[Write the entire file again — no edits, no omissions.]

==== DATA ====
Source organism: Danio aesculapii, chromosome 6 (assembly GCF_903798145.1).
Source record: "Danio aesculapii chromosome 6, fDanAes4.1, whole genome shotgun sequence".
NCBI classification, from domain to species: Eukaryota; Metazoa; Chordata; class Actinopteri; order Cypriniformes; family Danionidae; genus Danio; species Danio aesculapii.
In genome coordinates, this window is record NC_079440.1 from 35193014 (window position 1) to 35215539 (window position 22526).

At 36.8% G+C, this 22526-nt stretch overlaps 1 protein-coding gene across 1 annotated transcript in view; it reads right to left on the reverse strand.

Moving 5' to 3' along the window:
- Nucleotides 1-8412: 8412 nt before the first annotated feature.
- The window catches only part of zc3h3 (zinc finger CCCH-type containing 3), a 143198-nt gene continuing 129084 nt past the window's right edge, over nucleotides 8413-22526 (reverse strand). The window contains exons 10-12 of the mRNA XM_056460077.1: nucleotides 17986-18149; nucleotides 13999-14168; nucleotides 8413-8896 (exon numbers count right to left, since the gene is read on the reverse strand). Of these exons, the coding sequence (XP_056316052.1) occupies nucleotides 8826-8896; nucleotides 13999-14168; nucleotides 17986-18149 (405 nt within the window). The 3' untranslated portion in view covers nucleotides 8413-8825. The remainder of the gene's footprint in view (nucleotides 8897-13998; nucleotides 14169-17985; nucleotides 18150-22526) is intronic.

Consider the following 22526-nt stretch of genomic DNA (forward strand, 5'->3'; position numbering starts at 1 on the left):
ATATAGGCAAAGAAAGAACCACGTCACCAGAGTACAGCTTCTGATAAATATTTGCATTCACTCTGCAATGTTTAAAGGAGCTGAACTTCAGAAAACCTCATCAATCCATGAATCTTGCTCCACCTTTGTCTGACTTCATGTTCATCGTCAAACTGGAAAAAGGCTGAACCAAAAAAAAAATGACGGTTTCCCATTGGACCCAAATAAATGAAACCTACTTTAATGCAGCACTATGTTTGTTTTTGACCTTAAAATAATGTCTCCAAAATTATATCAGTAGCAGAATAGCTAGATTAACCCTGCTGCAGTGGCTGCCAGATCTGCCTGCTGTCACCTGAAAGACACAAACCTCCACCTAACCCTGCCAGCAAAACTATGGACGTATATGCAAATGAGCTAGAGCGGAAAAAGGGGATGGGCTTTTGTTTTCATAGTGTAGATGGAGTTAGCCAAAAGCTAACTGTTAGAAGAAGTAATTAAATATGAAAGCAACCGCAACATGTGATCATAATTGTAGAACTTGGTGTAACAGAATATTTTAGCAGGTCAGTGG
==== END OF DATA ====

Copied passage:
Source organism: Danio aesculapii, chromosome 6 (assembly GCF_903798145.1).
Source record: "Danio aesculapii chromosome 6, fDanAes4.1, whole genome shotgun sequence".
NCBI classification, from domain to species: Eukaryota; Metazoa; Chordata; class Actinopteri; order Cypriniformes; family Danionidae; genus Danio; species Danio aesculapii.
In genome coordinates, this window is record NC_079440.1 from 35193014 (window position 1) to 35215539 (window position 22526).

At 36.8% G+C, this 22526-nt stretch overlaps 1 protein-coding gene across 1 annotated transcript in view; it reads right to left on the reverse strand.

Moving 5' to 3' along the window:
- Nucleotides 1-8412: 8412 nt before the first annotated feature.
- The window catches only part of zc3h3 (zinc finger CCCH-type containing 3), a 143198-nt gene continuing 129084 nt past the window's right edge, over nucleotides 8413-22526 (reverse strand). The window contains exons 10-12 of the mRNA XM_056460077.1: nucleotides 17986-18149; nucleotides 13999-14168; nucleotides 8413-8896 (exon numbers count right to left, since the gene is read on the reverse strand). Of these exons, the coding sequence (XP_056316052.1) occupies nucleotides 8826-8896; nucleotides 13999-14168; nucleotides 17986-18149 (405 nt within the window). The 3' untranslated portion in view covers nucleotides 8413-8825. The remainder of the gene's footprint in view (nucleotides 8897-13998; nucleotides 14169-17985; nucleotides 18150-22526) is intronic.

Consider the following 22526-nt stretch of genomic DNA (forward strand, 5'->3'; position numbering starts at 1 on the left):
ATATAGGCAAAGAAAGAACCACGTCACCAGAGTACAGCTTCTGATAAATATTTGCATTCACTCTGCAATGTTTAAAGGAGCTGAACTTCAGAAAACCTCATCAATCCATGAATCTTGCTCCACCTTTGTCTGACTTCATGTTCATCGTCAAACTGGAAAAAGGCTGAACCAAAAAAAAAATGACGGTTTCCCATTGGACCCAAATAAATGAAACCTACTTTAATGCAGCACTATGTTTGTTTTTGACCTTAAAATAATGTCTCCAAAATTATATCAGTAGCAGAATAGCTAGATTAACCCTGCTGCAGTGGCTGCCAGATCTGCCTGCTGTCACCTGAAAGACACAAACCTCCACCTAACCCTGCCAGCAAAACTATGGACGTATATGCAAATGAGCTAGAGCGGAAAAAGGGGATGGGCTTTTGTTTTCATAGTGTAGATGGAGTTAGCCAAAAGCTAACTGTTAGAAGAAGTAATTAAATATGAAAGCAACCGCAACATGTGATCATAATTGTAGAACTTGGTGTAACAGAATATTTTAGCAGGTCAGTGG